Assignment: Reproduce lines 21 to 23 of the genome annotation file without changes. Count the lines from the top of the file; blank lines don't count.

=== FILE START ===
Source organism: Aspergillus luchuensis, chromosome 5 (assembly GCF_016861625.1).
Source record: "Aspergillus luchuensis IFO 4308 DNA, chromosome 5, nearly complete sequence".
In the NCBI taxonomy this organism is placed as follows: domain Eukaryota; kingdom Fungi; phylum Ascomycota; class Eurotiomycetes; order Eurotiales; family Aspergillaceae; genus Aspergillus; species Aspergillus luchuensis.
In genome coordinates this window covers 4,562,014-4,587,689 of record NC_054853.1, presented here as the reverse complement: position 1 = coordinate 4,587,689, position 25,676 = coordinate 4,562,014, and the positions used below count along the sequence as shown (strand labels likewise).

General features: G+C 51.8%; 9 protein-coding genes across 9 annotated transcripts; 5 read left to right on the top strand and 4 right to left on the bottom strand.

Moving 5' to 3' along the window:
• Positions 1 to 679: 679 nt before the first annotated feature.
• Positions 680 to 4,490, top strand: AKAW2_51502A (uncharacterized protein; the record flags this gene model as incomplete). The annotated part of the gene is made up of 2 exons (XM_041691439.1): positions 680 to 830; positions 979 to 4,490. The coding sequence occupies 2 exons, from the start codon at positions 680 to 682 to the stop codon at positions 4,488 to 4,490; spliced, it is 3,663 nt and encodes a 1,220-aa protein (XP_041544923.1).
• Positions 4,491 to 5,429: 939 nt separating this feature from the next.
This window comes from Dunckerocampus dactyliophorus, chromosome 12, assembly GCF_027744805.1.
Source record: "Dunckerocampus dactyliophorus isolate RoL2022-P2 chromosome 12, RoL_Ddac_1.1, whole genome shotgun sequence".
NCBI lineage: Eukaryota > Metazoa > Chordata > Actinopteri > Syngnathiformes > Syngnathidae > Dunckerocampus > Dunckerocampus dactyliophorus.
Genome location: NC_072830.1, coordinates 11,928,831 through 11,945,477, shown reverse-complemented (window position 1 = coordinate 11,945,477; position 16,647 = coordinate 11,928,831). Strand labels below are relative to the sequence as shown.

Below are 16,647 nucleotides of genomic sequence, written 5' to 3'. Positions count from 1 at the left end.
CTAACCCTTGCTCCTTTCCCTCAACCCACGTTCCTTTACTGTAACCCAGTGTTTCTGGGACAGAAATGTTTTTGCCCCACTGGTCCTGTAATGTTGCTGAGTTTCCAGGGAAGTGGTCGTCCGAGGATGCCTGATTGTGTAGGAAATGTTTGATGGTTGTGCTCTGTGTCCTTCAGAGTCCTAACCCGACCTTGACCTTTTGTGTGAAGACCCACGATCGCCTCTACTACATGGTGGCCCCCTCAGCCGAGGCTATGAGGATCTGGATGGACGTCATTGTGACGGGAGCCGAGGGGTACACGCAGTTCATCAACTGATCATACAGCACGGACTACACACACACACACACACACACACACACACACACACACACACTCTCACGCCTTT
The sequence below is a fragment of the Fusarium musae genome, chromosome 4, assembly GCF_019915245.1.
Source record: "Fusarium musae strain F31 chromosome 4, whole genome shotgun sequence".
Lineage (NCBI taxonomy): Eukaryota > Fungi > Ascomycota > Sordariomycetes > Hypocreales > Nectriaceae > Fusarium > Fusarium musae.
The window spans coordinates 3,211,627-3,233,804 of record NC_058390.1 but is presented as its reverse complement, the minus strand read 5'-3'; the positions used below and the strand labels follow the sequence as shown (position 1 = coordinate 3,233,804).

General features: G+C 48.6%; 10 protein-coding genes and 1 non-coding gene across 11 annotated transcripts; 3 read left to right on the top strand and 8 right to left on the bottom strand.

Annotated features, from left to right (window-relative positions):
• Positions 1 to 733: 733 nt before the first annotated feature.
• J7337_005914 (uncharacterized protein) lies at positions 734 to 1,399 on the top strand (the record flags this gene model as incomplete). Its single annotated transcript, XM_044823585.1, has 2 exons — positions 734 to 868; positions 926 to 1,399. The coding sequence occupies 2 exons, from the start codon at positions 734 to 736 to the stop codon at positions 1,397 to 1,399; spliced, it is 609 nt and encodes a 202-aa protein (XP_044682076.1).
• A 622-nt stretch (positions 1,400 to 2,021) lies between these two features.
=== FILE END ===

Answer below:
Annotated features, from left to right (window-relative positions):
• Positions 1 to 733: 733 nt before the first annotated feature.
• J7337_005914 (uncharacterized protein) lies at positions 734 to 1,399 on the top strand (the record flags this gene model as incomplete). Its single annotated transcript, XM_044823585.1, has 2 exons — positions 734 to 868; positions 926 to 1,399. The coding sequence occupies 2 exons, from the start codon at positions 734 to 736 to the stop codon at positions 1,397 to 1,399; spliced, it is 609 nt and encodes a 202-aa protein (XP_044682076.1).